Today's Law As Amended


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SB-61 Juveniles: solitary confinement.(2013-2014)



As Amends the Law Today


SECTION 1.

 Section 208.3 is added to the Welfare and Institutions Code, to read:

208.3.
 (a) For purposes of this section, the following definitions shall apply:
(1) “Minor” means a person who is any of the following:
(A) A person under 18 years of age.
(B) A person under the maximum age of juvenile court jurisdiction who is confined in a juvenile facility.
(C) A person under the jurisdiction of the Department of Corrections and Rehabilitation, Division of Juvenile Facilities.
(2) “Solitary confinement” means the placement of an incarcerated person, or a person detained as a result of a juvenile petition, in a locked room or cell with minimal or no contact with persons other than guards, correctional facility staff, and attorneys. Solitary confinement does not include confinement of a ward or minor in a single-person room or cell for brief periods of locked-room confinement necessary for institutional operations, including, but not limited to, shift changes, showering, and unit movements.
(3) “Ward” means a person who has been declared a ward of the court pursuant to subdivision (a) of Section 602.
(b) A minor or ward who is detained in, or sentenced to, any juvenile facility or other secure state or local facility shall not be subject to solitary confinement, unless the minor or ward poses an immediate and substantial risk of harm to others or to the security of the facility, and all other less-restrictive options have been exhausted. A minor or ward may be held in solitary confinement only in accordance with all of the following guidelines:
(1) The minor or ward shall be held in solitary confinement only for the minimum time required to address the safety risk, and that does not compromise the mental and physical health of the minor or ward.
(2) The minor or ward shall not be placed in solitary confinement for more than 24 hours in a one-week period without the written approval of the Chief of the Division of Juvenile Facilities, or his or her designee, or the chief probation officer, or his or her designee, which shall be required for each 24-hour period thereafter.
(c) Solitary confinement shall not be used for the purposes of discipline, punishment, coercion, convenience, or retaliation by staff.
(d) Each local and state juvenile facility shall document the usage of solitary confinement, including the dates and duration of each occurrence, the reason for placement in solitary confinement, and the race, age, and gender of the minor or ward placed in solitary confinement. If any health or mental health clinical evaluations were performed, these records shall affirmatively certify that the results of those evaluations were considered in any decision to place a minor or ward in solitary confinement or to continue solitary confinement. These records shall be available for public inspection pursuant to the California Public Records Act (Chapter 3.5 (commencing with Section 6250) of Division 7 of Title 1 of the Government Code).
(e) This section does not apply to any juvenile who commits an assault or battery on another person while each is detained in, or sentenced to, any juvenile facility, or who is determined by correctional facility staff to be a high-risk offender. This subdivision shall be liberally construed to effectuate its purposes.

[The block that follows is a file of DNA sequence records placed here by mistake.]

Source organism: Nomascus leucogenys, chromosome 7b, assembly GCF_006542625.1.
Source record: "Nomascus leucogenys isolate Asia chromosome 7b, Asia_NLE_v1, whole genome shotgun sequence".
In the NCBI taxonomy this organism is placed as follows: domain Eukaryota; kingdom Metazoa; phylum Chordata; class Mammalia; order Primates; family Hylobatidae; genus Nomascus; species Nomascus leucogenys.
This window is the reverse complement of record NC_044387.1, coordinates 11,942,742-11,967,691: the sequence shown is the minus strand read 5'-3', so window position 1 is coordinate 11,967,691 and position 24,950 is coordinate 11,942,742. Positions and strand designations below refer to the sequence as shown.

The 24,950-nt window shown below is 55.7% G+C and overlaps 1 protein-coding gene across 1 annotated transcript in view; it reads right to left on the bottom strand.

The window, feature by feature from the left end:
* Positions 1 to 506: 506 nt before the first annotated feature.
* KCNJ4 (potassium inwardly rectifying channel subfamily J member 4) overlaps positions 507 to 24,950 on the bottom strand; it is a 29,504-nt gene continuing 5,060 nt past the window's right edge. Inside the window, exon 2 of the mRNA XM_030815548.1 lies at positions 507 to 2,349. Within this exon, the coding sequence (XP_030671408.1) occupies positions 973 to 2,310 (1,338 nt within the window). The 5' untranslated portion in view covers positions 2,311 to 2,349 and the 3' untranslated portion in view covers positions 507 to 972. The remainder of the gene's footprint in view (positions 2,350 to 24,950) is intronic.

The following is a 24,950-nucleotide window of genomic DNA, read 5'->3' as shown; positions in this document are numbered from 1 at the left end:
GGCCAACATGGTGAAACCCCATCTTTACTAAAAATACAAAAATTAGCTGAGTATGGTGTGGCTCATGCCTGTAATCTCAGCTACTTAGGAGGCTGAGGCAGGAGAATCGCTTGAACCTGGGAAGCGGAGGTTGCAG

(f) This section is not intended to limit the use of single-person rooms or cells for the housing of minors or wards in juvenile facilities.
(g) This section does not apply to minors or wards in court holding facilities or adult facilities in accordance with Title 15 of the California Code of Regulations.
(h) Nothing in this section shall be construed to conflict with any law providing greater or additional protections to minors or wards.
(i) This section shall become operative on January 1, 2015.

SEC. 2.

 Section 225 of the Welfare and Institutions Code is amended to read:

225.
 (a)  In each county there shall be a juvenile justice commission consisting of not less than 7 and no more than 15 citizens. Two or more of the  members shall be persons who are between  14 and to  21 years of age, provided  inclusive, if  there are available persons between  14 and to  21 years of age  age, inclusive,  who are able to carry out the duties of a commission member in a manner satisfactory to the appointing authority. Each person serving as a member of a probation committee immediately prior to September 15, 1961, shall be a member of the juvenile justice commission and shall continue to serve as such until such time as  his or her term of appointment as a member of the probation committee would have expired under any prior provision of  law. Upon a vacancy occurring in the membership of the commission commission,  and upon the expiration of the term of office of any member, a successor shall be appointed by the presiding judge of the superior court with the concurrence of the judge of the juvenile court or, in a county having more than one judge of the juvenile court, with the concurrence of the presiding judge of the juvenile court for a term of four years. When If  a vacancy occurs for any reason other than the expiration of a term of office, the appointee to fill such the  vacancy shall hold office for the unexpired term of his or her predecessor.